Uncle Mining, an Ethereum Consensus ProtocolFlaw A year ago I was hired by Eth Dev Ltd through Coinspect to perform a security audit on the Ethereum design. One of our findings was that the uncle reward strategy in Ethereum was weird, and could lead to miners abusing the uncle rewards to almost triple the money supply. We discovered this problem because I had been working on the same problem for a long time, and posting in cryptocurrency mailing lists and in this blog about a variation of Nakamoto consensus protocol called DECOR+ , that is based on sharing block rewards between competing blocks. At that time I explained the flaw and suggested to limit the number of uncles to prevent an unbounded money supply function. I assumed the Ethereum core team would pick the DECOR+ protocol sooner or later, but Ethereum has now gone through several programmed hard-forks, and the problem still remains. Last week, and the night before a presentation of the RSK (a.k. Rootstock) smart-contract platform, I decided to explore the problem a little more, and I found to my surprise that the uncle mining strategy theoretically works in Ethereum at very low thresholds, and therefore the current Ethereum consensus protocol is certainly not incentive compatible. Uncle mining strategy consist of forcing you own blocks into uncles (blocks not in the best chain) in order to earn uncle rewards while preventing your blocks from contributing to the block difficulty adjustments. Uncle mining is a greedy strategy (or even it can be considered dishonest), as the greedy miners get monetary compensations while providing less of the expected service to the network: uncle mining does contribute to securing the network due to GHOST weighting, but does not contribute to increasing the network transaction p Continue reading >>
Consensus - What Is An Uncle/ommer Block? - Ethereum Stack Exchange
The Ethereum blockchain is described as containing "ommer" blocks, usually called "uncle" blocks by the general public. What is an ommer/uncle block, and why are they needed? The term "ommer" is a gender-neutral alternative to aunt / uncle. See nonbinary.org/wiki/Gender_neutral_language#Aunt.2FUncle Pi Delport Apr 14 '16 at 14:00 Uncle: a child of a parent of a parent of a block that is not the parent, or more generally a child of an ancestor that is not an ancestor. If A is an uncle of B, B is a nephew of A. To help reward miners for when duplicate block solutions are found because of the shorter block times of Ethereum (compared to other cryptocurrency). An uncle is a smaller reward than a full block. (And if they are submitted later than the next block, the reward rapidly diminishes, ending at zero after seven blocks later.) Uncles are orphaned blocks that contribute to the security of the main chain, but are not considered the canonical "truth" for that particular chain height. Due to advances in blockchain research, it was shown that significantly lower block times were possible and perhaps beneficial given the current connectivity of the internet. One of the potential risks of a low block time is a higher rate of orphaned blocks (competing mined blocks that do not make it into the main chain). To counter this, a GHOST protocol is used which pays for these valid blocks, adding to the security of the main chain. Instead of the main chain being "longest", it is instead "heaviest". Continue reading >>
Ethereum & Uncles: How Family Makes Youstronger
Ethereum & uncles: how family makes youstronger When reading about the blockchain ecosystem, you might come across very specific terms, some more surprising than others. And if you happen to dive into the Ethereum protocol, theres one particularly unusual piece of vocabulary: uncles. What in the world is an Ethereum uncle?! Lets get things clear right away: Ethereum uncles have nothing to do with family ties in the traditional sense. They also dont refer to an Ethereum side chain or an alternative fork. Instead, they represent an orphan block (mined just after a correct block was added to the main chain a valid block that arrives too late), that contributes to the security of the main chain although it is not considered the canonical truth for that particular chain height. Valid uncles are rewarded in order to neutralise the effect of network lag on the dispersion of mining rewards, thereby increasing security. Indeed, an incentive is paid to miners of the Ethereum network to encourage them to include uncles every time a block is mined. This aspect of the protocol constitutes one of the main differences between Ethereum and Bitcoin, where an uncle would yield nothing. In the Ethereum blockchain, the heaviest branch is selected as the truth (the stale descendants of the blocks ancestor -uncles- are added to the calculation of which block has the largest total proof of work backing it), whereas for Bitcoin the longest chain prevails. Figure 1: Bitcoin. The longest branch prevails: when B3 arrives, the B branch is chosen as the best chain, as it islonger Figure 2: Ethereum. The heaviest branch prevails: when B2 arrives, the B branch is chosen as the best chain, since the uncle C1 counts as another block in the branch weight. Here C1 arrived too late compared toB1. There a Continue reading >>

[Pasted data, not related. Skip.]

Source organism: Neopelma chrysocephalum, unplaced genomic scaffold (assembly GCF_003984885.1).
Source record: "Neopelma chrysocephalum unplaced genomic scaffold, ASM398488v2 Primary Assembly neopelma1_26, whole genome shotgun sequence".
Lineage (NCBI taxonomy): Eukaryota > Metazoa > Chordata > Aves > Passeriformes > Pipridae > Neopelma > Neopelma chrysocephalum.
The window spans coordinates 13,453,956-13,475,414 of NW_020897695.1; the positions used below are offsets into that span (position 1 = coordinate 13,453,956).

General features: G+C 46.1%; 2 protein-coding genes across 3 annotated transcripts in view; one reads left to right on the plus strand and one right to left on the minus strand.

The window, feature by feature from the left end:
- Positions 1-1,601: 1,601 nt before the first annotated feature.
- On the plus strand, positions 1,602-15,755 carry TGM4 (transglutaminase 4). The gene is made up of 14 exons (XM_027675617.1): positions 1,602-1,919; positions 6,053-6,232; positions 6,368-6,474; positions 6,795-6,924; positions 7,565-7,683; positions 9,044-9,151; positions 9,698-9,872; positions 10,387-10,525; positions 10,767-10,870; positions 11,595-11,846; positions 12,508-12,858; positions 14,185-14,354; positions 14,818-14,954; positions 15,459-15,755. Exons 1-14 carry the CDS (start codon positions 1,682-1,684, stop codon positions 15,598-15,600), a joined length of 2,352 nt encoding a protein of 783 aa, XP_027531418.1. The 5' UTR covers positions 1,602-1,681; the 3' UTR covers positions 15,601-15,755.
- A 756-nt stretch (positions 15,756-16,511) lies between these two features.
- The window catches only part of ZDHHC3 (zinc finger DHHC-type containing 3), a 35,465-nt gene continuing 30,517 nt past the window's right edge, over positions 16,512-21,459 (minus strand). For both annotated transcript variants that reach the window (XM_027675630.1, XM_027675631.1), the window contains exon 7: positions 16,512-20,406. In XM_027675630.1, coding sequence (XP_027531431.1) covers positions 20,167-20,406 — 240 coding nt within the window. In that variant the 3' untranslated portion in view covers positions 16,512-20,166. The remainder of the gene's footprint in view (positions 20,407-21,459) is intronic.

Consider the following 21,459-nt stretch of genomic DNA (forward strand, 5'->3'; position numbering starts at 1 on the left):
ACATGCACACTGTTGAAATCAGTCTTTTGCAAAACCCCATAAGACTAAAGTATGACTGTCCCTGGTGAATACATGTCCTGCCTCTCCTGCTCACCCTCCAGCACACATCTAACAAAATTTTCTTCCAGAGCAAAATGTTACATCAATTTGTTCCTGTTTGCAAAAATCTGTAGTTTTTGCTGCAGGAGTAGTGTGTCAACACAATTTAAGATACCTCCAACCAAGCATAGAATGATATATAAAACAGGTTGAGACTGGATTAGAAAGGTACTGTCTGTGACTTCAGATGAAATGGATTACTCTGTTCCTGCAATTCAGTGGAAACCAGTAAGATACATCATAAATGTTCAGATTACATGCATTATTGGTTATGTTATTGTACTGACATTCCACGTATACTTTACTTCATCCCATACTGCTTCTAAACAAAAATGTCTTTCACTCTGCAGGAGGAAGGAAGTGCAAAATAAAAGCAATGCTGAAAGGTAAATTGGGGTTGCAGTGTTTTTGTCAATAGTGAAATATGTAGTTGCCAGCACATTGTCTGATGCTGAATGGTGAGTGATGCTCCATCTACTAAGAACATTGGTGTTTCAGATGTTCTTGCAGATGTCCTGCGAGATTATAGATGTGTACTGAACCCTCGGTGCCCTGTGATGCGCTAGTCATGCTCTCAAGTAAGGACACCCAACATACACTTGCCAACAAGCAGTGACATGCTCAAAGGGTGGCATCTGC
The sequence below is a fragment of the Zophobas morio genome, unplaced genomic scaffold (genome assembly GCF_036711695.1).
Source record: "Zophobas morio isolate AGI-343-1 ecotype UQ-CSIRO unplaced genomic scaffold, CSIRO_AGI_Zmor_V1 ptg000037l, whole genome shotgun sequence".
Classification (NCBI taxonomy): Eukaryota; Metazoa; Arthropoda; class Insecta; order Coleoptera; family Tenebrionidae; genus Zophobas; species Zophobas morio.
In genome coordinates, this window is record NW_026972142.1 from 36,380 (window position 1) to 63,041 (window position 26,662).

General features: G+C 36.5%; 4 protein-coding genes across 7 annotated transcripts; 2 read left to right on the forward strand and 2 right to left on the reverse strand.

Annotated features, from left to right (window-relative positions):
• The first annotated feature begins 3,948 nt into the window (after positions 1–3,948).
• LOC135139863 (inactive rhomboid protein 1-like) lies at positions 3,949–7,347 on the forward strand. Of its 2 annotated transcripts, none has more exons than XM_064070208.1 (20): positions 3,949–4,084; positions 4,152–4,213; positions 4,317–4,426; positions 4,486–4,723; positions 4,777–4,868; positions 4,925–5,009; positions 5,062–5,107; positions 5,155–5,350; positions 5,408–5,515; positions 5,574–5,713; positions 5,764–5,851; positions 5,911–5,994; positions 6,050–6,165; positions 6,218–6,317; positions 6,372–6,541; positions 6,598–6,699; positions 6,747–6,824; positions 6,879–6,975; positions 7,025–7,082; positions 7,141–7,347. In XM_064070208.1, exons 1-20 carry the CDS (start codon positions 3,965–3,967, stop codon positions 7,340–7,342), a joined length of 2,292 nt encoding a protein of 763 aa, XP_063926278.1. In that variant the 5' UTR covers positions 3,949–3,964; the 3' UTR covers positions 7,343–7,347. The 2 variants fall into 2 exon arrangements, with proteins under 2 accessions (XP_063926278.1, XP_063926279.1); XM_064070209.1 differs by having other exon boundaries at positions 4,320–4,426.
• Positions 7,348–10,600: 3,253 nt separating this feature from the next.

Wtf Are Uncles And Why Do They Matter? : Ethereum
Welcome to r/Ethereum , the front page of the Web 3. No inappropriate behavior. This includes, but is not limited to: personal attacks, threats of violence, gossip, slurs of any kind, posting people's private information. Keep price discussion and market talk, memes & exchanges to subreddits such as /r/ethtrader Keep plain ICO advertisements to subreddits such as r/ethinvestor . Keep mining discussion to subreddits such as /r/EtherMining . No creating multiple accounts to get around Reddit rules. English language only. Please provide accurate translations where appropriate. Posts and comments must be made from an account at least 10 days old with a minimum of 20 comment karma. Exceptions may be made on a discretionary basis. Continue reading >>